But that's not the case.  Those catch phrases aren't magical.  Not cure-alls or fix-its.  And not always what you need to do.  Sometimes you need to wallow.  You need to be dark and brooding and have as many feelings as a 13 year old girl.  Had John been given the freedom to express those things more publicly all these years (and had we been strong enough to let him) I wonder if he would have fallen so hard.

That's why I can't do it anymore.  Can't support a system I feel doesn't truly embrace the full spectrum of life (like it claims) but lilts heavily to one side.  I can't participate in this all bright and shiny and radiant all the time thing.  Can't stand in front of my students and utter melt your heart or open to grace.  Can't pretend to be ok about what's happening around me.

Because it's not.  And right now I'm hurt and angry and confused.  I'm mourning the loss of my old life.  Afraid and unsure of what's next.  Angry that what's happened to Anusara has happened.  Annoyed that people I know, good people who I love, are hurting.

And I'd much rather be authentic than bright and shiny (and polite) about it.  Because that's what yoga, what life, should be about.  Being so open and vulnerable you can answer honestly when someone asks, "How are you?"  And being so strong you can hold whatever answer you get when you ask someone else.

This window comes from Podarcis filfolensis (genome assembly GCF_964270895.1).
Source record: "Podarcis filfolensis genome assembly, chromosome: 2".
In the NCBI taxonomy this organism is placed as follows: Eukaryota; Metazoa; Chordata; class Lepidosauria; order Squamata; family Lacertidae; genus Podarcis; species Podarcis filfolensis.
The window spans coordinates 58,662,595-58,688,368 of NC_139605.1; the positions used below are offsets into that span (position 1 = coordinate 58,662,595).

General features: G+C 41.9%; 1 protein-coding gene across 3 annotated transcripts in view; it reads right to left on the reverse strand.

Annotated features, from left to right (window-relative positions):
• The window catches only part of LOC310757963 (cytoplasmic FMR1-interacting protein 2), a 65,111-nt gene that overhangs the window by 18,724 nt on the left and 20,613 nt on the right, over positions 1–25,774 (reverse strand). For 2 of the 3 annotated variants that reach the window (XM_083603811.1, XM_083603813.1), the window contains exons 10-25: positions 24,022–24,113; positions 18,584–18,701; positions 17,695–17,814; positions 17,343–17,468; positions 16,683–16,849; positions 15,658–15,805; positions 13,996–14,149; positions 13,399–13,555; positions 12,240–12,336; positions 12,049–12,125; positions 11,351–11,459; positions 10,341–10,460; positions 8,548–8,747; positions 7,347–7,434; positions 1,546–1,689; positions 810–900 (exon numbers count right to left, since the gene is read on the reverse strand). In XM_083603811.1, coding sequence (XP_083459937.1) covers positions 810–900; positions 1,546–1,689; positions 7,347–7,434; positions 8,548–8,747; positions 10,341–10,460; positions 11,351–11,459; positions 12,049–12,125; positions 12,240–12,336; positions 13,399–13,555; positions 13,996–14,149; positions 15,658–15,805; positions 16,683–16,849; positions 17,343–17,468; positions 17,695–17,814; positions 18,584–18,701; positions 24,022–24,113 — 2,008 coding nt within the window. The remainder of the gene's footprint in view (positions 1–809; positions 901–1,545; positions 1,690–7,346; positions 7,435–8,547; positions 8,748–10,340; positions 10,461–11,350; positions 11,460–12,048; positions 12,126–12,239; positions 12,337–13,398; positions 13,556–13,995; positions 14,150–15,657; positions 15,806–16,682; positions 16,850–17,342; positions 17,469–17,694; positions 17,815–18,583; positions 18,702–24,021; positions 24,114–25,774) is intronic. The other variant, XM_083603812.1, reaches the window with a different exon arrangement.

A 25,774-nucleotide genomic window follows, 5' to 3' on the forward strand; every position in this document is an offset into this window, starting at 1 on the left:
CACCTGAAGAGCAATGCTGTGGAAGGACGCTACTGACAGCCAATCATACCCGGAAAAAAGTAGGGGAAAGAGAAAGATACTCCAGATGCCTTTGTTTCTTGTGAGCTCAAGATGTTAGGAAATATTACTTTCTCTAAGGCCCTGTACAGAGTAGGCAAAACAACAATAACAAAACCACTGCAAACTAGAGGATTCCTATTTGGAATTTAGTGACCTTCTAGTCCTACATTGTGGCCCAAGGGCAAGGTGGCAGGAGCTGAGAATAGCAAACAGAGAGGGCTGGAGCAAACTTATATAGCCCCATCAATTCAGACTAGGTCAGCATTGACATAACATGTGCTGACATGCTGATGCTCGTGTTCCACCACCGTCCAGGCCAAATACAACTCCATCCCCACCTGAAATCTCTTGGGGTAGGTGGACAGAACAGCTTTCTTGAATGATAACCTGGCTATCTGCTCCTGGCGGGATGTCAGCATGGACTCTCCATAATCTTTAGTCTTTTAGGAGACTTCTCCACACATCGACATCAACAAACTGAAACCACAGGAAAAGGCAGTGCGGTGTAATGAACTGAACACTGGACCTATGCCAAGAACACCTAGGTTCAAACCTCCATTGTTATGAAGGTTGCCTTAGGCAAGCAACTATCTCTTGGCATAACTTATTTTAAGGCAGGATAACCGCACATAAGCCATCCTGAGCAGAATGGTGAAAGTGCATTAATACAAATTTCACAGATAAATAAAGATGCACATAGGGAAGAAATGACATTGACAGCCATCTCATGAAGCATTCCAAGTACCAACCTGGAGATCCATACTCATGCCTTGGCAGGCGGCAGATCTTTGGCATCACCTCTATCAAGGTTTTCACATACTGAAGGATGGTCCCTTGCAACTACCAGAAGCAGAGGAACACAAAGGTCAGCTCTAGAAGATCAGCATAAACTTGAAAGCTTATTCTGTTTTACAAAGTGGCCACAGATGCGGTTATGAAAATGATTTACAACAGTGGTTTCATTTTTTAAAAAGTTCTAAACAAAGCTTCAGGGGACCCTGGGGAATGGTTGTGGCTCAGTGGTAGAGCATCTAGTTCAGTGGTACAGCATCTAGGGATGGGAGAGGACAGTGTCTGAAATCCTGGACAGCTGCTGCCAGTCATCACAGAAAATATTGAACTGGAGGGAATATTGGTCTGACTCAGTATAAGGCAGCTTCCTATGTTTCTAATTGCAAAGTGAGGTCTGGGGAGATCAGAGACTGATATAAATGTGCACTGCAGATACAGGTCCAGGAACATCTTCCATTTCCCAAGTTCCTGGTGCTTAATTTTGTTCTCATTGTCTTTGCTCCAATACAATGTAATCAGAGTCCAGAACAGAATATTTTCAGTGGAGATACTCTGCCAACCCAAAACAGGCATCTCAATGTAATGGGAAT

So enough with the niceties and pretending.  Let's start getting real.  And telling each other the truth.

I will if you will.


PS-I know some of you who are deeply entrenched in Anusara may have some feelings about this.  And I do love the method and the teachings and have gotten so much out of them.  And I'll probably always be teaching some form of Anusara.  And I know it does allow for falling apart and feeling crappy and I'm not at all advocating that we go around teaching people or encouraging people to feel bad.  I've just been annoyed by its over emphasis on the good.  The intense pressure I feel as a teacher to always be bright and shiny and radiant and put together because I feel like that's not authentic. A therapist once said, "When someone is having a pity party you bring pity."  I feel like Anusara would bring a big box of joy wrapped up with a bow then tell the person, "Oh but just open and melt and feel the joy."  When really all the person wanted was some pity.  And that annoys me.  And it's where I am with the teachings right now.  What I'm seeing.  And just like all things I'm sure I'll pulse back and think melting your heart and opening to grace is greatest thing since sliced bread.  But not right now.  Not for awhile maybe.  And that has to be ok.

PPS-For those of you reading this who are saying, "Huh?  What is she talking about?" just google John Friend.  The results should explain why I'm horrified, super angry, and saddened.  I don't recommend the "Sex Coven" article unless throwing up in your mouth a little bit is something you enjoy.

1 comment:

  1. I'm not feeling sunny either, Sara. I understand. I'm having to deconstruct and rebuild which pieces of Ansusara I want to hold onto and which pieces feel unauthentic (and even unrealistic). I applaud your honesty.